Dubai buries its head in the sand as world waits to see if it can restructure its debts

It was a well planned announcement that unleashed the true extent of Dubai’s billions of dollars of debt, one that was executed with the knowledge that the world wouldn’t be able to find out much more in the middle of a religious holiday.

His son, the crown prince, told investors a few days before the debt announcement that Dubai’s economy was ‘humming along nicely’ and the chairman of one of Dubai’s biggest property developers claimed that the emirate would still enjoy a growth rate of 5% this year.

To put it mildly this was the kind of spin to out-spin spin, to put it crudely, they were lying.

So what happens now? Well the media is still being clamped down upon.

The Sunday Times of London was banned. Calls to government officials still go unanswered even though the Eid holiday is over.

A lot depends on when the debt is re-paid and analysts are divided over what will happen in the next six months.

An added complication is that the debts were taken out as Islamic bonds, known as sukuks, and the rules about what happens if the borrower fails to pay them back are hazy.

But some analysts are less alarmed about the effects on some sectors. Nicholas Maclean, Managing Director of CB Richard Ellis Middle East, is quietly confident that the commercial property market won’t see much of an impact.

‘I think there has been an over reaction. Certainly the news was not handled well and making an announcement at the start of a national holiday meant it was difficult to get a hold of people to find out more,’ he said.

‘We are not seeing a decline in interest in the commercial market.

Global corporates are still interested in Dubai as a place where they can set up their Middle East hub and that is not going to suddenly change,’ he explained.

He is also less worried about the impact on the residential property market.

‘There may be a short term effect on Nakheel properties but this shouldn’t affect other property developers and the market as a whole. I find the international reaction very surprising,’ he added.
Although the immediate fears are calming as Dubai World seeks to restructure, it is what happens if it cannot pay its debts in six months time that is bothering others.

‘Should they effectively default, it could become one of the biggest sovereign defaults since the Argentinean crisis,’ said Marina Akopian, partner at HEXAM Capital, which manages about $440 million in emerging markets.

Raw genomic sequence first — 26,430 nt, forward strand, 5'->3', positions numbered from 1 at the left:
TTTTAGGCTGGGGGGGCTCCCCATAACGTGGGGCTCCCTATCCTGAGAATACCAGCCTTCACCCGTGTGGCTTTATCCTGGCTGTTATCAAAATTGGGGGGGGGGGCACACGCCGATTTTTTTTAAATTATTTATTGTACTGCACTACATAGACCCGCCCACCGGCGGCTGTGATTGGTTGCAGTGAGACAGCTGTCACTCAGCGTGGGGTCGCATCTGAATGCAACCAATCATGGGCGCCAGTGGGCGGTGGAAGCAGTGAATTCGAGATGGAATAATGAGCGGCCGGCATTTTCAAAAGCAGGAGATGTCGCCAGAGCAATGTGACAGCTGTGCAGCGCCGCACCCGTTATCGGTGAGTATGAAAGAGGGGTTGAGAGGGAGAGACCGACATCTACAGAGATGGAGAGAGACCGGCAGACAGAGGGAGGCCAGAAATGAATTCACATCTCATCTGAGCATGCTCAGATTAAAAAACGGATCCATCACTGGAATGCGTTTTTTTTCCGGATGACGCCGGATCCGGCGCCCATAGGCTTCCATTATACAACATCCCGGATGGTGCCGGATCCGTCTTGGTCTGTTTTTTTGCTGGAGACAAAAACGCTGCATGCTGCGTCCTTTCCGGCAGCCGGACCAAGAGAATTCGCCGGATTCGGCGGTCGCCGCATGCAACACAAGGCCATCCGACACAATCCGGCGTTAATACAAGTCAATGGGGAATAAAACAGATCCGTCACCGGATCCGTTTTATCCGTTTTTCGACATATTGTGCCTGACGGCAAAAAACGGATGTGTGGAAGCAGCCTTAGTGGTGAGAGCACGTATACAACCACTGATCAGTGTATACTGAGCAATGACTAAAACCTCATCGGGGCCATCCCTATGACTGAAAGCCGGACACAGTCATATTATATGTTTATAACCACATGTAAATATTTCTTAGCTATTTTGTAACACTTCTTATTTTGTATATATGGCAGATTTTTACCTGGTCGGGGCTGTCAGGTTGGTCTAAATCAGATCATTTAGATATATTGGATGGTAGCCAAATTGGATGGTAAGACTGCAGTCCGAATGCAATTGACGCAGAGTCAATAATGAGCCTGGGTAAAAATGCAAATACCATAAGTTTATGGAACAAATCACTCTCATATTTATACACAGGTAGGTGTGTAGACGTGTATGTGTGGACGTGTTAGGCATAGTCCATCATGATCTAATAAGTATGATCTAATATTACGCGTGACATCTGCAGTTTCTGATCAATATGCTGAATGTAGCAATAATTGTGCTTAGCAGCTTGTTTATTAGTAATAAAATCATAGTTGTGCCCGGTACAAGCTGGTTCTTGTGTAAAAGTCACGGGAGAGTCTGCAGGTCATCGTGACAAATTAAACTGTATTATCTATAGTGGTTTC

‘It will certainly have a very negative impact on the Dubai property market and I suspect on property markets globally,’ he added.

Even the restructuring of Dubai World and its subsidiaries is expected to undermine confidence in the property market.

In recent months prices have shown signs of stabilization and even modest recovery with property consultancy Colliers International reporting the first increase in prices for residential property since the market started plummeting late last year.
According to many it is master developer Nakheel that lies at the heart of Dubai World’s problems.

The developer borrowed billions to build grandiose projects such as Palm Islands.

Earlier this month investment bank UBS said Dubai property prices could drop a further 30% over the next 18 months and may take at least 10 years to recover to peak levels.

One of the bank’s analysts Saud Masud said it is unlikely to change its estimate for the drop in prices and in fact the further fall may happen sooner than anticipated.

‘This type of crisis brings fundamental weaknesses to the surface faster. This could play out in the next six months or so,’ he explained.

One of the biggest concerns for Dubai real estate is the funding gap to finish properties that are already started and on which investors are defaulting.

Eric Swats, head of asset management at Dubai based Rasmala Investments, said liquidity, which had started to return to the property market, will come under pressure as banks based in the United Arab Emirates try to limit their exposure to Dubai World.
‘They are going to have to take quite a big haircut because of the loans they provided to Dubai World and Nakheel.

As a result, they are likely to be less able to make mortgages and other types of funding,’ he said.

As well as the uncertainty surrounding Dubai World and its entities, the standstill could also affect other listed developers such as Emaar Properties, the UAE’s largest, Union Properties and Deyaar Development, it is claimed.

According to UBS the debt might even be more than is being publicly admitted, others suggest it could be double.

According to Davidson, those living and working in Dubai need to take off their rose-tinted spectacles.

‘You can’t trust the information that is coming out. Yes, Abu Dhabi could bail Dubai out with just one telephone call, but does it want to take on that much debt?’ he said.

‘It won’t be much help to the people that have put their life savings into property. Dubai’s reputation is in tatters. Credit agencies have reduced it to junk status.’